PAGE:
Tuesday, March 26, 2013

Grain Terminal Labor Talks Again Break Down

After just one day of resumed talks, contract negotiations between the Pacific Northwest Grain Handlers’ Association and the International Longshore and Warehouse Union Locals 4, 8, 19, 21 and 23 have apparently broken down – again.

The Grain Handlers Association is negotiating for three companies: United Grain, which has an export terminal at the Port of Vancouver; Columbia Grain, which operates a Port of Portland terminal; and LD Commodities, operator of facilities in Portland and Seattle.

The association also represents TEMCO, a joint venture between Cargill and CHS that has facilities in Kalama, Portland and Tacoma. TEMCO and the union, however, reached a five-year contract agreement several weeks ago, under the stipulation that the agreement is subject to whatever agreement is finally reached with the whole group and is subject to modification in order to reflect an eventual agreement between the union and other Grain Handlers Association member companies.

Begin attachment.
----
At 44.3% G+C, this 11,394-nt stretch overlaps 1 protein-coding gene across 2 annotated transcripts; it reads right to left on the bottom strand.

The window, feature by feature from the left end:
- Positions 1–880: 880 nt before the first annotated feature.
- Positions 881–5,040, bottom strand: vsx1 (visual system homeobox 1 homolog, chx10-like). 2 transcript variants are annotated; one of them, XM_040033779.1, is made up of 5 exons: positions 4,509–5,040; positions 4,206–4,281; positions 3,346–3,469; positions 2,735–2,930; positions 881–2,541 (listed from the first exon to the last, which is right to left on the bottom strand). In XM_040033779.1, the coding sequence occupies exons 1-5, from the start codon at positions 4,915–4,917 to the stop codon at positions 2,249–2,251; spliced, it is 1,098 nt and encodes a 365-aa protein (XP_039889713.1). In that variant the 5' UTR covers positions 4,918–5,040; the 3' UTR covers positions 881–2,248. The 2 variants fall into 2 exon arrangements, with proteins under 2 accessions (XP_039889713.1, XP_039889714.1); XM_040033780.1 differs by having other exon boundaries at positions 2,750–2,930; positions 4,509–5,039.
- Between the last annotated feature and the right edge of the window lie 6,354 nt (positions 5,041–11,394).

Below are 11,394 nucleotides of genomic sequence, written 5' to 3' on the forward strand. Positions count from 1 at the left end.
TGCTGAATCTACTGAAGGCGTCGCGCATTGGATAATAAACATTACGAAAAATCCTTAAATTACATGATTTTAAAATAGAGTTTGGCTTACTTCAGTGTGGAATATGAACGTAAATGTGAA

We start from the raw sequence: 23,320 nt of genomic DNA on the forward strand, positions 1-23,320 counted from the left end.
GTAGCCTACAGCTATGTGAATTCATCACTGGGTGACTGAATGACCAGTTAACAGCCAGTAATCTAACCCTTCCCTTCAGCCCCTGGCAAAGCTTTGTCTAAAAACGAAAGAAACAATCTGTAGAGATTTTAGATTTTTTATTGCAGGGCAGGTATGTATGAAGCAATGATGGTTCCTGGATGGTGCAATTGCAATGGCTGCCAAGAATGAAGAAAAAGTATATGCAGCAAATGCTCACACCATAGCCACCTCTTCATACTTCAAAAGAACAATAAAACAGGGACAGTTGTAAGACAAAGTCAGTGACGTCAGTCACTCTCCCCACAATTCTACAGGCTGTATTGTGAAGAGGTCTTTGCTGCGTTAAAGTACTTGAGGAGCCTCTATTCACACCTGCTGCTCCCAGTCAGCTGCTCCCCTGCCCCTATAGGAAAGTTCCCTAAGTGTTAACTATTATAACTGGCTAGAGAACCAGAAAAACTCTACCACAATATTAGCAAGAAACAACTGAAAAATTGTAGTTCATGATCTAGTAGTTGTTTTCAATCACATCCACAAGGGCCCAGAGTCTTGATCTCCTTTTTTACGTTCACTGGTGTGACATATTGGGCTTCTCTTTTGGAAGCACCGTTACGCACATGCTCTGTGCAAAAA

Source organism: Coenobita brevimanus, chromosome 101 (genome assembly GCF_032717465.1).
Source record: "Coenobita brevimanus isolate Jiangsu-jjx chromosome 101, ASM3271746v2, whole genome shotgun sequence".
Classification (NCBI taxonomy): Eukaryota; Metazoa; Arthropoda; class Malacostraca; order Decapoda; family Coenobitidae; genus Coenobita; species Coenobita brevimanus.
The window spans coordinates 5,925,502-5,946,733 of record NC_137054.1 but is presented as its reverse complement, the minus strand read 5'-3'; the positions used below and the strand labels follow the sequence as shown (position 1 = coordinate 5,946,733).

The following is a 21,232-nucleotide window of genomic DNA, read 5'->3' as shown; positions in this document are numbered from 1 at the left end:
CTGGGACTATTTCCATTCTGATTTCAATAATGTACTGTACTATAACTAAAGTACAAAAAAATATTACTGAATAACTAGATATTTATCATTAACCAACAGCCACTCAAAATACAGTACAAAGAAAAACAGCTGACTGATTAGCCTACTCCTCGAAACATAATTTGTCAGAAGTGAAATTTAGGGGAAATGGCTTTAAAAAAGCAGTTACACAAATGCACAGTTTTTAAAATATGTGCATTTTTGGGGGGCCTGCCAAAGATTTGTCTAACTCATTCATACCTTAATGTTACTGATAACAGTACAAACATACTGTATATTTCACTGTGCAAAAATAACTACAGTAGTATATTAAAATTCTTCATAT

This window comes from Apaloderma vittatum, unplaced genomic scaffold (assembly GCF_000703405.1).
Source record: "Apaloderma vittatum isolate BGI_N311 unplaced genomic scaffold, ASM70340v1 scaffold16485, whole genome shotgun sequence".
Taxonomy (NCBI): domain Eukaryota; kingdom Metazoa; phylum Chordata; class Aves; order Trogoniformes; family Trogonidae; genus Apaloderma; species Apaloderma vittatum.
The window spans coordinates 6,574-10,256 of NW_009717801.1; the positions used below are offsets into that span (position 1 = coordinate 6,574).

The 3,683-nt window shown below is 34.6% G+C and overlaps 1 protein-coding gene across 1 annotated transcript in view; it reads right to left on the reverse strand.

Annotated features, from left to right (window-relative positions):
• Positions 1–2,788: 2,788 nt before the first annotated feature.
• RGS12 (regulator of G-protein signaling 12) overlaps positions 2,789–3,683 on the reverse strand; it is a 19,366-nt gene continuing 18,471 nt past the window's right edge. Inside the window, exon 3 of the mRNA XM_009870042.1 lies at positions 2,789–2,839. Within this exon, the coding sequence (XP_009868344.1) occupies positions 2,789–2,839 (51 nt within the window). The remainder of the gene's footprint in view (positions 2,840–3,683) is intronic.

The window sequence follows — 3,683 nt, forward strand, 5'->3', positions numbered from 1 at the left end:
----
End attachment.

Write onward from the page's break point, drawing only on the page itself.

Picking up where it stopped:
On March 22, during the first bargaining session between two sides in months, the union offered the TEMCO deal to the other members of the multi-employer group. The employers’ group, however, declined to discuss the TEMCO agreement during the March 22 session, leading to a breakdown in talks, according to the union.

A March 23 negotiating session was cancelled and no future dates are scheduled, union spokeswoman Jennifer Sargent said.

The Grain Handlers Association’s began negotiations with the union in September 2012, seeking a contract similar to what was worked out between management and longshore workers at the Port of Longview in early 2012 for the port’s EGT grain terminal. The contract includes several cost-saving measures.

However, the ILWU has said it won’t budge on some concessions the owners have asked for, such as 12-hour work shifts, an ability to bypass the union hiring hall and being given greater control over the ability to fire dockworkers.